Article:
PsycLINK, the Practice Wiki, a free new APA product “by psychologists, for psychologists,” will cut the time it takes practitioners to find quality information, said Karen Zager, PhD, chair of APA’s Presidential Task Force on Advancing Practice, which developed the tool.

Part search engine, part bulletin board, part social networking website, PsycLINK is an interactive, online pilot project that enables clinicians to search for, share and discuss articles, websites and other resources. The task force debuted PsycLINK, the brainchild of APA President Carol D. Goodheart, EdD, at APA’s Annual Convention.

The site’s topics include anxiety, dementia, postpartum depression and other issues that come up in practice, as well as information on practice management. A search for “depression,” for example, identifies links to relevant books and journal articles that colleagues recommend.

The new tool went live for APA members Aug. 14. More than 150 practitioners test-piloted the site by posting questions and sharing comments and resources.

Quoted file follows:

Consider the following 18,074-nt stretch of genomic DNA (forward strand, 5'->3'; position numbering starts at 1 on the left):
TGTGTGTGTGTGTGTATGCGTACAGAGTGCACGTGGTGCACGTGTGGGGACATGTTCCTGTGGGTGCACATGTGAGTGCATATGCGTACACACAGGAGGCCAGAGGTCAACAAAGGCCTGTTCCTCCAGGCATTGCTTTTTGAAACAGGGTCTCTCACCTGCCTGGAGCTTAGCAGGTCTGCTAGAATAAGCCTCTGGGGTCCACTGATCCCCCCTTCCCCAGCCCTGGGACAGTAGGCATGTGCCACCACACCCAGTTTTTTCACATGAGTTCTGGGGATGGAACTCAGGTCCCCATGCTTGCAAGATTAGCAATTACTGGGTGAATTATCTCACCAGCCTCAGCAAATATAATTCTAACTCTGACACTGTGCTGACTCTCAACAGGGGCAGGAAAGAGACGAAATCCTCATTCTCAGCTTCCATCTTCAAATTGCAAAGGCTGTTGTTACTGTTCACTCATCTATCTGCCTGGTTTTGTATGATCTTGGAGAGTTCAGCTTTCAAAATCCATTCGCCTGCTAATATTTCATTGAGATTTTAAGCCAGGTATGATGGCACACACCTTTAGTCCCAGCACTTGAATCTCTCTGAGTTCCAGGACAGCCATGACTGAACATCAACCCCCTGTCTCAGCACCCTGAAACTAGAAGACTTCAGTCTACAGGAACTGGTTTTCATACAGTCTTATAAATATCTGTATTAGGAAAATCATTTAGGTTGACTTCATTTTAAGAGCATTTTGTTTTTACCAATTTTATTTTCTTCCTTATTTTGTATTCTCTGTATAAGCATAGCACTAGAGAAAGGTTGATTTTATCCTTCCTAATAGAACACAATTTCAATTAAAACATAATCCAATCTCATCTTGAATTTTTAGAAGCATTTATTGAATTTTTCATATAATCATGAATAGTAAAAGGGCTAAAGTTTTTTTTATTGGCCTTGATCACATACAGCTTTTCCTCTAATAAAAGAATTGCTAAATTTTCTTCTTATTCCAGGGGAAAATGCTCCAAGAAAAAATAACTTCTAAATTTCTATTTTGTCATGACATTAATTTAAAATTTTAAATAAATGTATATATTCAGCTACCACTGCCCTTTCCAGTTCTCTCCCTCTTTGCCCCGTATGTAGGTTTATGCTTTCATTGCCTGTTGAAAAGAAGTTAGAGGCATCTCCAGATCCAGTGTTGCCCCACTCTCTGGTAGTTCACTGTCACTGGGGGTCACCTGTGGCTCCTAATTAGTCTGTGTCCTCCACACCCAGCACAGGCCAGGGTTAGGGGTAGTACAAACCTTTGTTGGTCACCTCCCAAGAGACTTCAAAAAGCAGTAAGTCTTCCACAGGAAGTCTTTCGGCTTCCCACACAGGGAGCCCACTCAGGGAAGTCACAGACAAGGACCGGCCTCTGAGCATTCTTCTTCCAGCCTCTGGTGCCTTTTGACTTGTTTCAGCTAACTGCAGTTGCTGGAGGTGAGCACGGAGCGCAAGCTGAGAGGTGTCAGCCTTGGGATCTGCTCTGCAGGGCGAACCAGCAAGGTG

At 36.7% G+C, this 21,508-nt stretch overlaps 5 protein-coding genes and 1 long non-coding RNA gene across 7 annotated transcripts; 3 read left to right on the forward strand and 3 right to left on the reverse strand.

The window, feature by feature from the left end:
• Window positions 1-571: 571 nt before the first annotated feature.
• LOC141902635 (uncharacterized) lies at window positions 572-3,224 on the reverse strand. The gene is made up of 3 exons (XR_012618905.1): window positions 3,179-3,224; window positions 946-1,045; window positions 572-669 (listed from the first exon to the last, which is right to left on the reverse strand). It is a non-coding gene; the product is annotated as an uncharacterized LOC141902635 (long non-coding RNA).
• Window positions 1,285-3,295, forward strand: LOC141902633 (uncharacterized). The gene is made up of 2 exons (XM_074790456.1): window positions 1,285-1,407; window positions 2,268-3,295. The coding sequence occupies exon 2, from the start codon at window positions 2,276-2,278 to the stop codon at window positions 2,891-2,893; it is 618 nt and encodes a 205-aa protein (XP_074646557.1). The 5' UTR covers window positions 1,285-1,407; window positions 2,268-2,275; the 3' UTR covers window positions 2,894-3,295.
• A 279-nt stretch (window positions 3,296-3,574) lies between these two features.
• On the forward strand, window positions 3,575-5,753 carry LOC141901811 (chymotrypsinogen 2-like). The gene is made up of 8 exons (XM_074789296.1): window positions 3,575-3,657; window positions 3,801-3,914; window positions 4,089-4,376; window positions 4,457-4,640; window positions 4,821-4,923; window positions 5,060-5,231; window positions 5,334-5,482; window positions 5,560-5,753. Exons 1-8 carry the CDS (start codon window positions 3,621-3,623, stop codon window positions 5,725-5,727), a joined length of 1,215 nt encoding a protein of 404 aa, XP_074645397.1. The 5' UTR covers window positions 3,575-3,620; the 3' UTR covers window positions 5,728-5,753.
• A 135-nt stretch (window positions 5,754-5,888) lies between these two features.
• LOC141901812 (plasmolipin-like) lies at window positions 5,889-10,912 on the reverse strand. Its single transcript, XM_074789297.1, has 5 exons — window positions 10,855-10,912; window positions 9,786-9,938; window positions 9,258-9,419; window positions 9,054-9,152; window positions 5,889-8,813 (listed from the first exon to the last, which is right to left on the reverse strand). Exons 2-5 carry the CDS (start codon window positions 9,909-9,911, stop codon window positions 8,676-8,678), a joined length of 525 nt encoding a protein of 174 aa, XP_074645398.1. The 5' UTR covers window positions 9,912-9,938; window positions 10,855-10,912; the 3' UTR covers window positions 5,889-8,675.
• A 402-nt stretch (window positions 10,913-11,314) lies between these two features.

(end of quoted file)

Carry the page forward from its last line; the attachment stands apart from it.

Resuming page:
At Monitor press time, 250 psychologists had signed up for the tool, said Jeffrey Zimmerman, PhD, a task force member who demonstrated PsycLINK at the convention session.

“We envision it as a community that will grow over time, and as it grows with contributions from our professional community, it’s going to increase in value,” said Zimmerman.

Psychologists can register by creating a username and password at PsycLINK. Once they’ve signed up, they can search for information by keyword, or add to PsycLINK’s content by posing a question, such as, “What is your favorite billing software?” They can also post a link to a webinar or a website they have found helpful.

PsycLINK members can offer feedback on links and receive e-mail updates when members add new content in a particular area, such as depression. Much like Twitter or LinkedIn, PsycLINK allows users to “follow” the comments and new postings of particular members.

APA will study how many members use PsycLINK, their navigation patterns and the type of content they search for most frequently in an effort to fine-tune the product as it evolves, Zimmerman said. The association is also monitoring the quality of the information psychologists are sharing, and will edit any postings that aren’t consistent with APA policy. While PsycLINK continues in this development phase, it will also feature regular surveys on what users like or don’t like about the site, Zimmerman said, in order to evaluate the application and its continued support and development.

“PsycLINK is quick, easy, professional and what practitioners have always needed,” Goodheart said. “Day by day, month by month, our members will build its size, value, variety, depth and breadth.”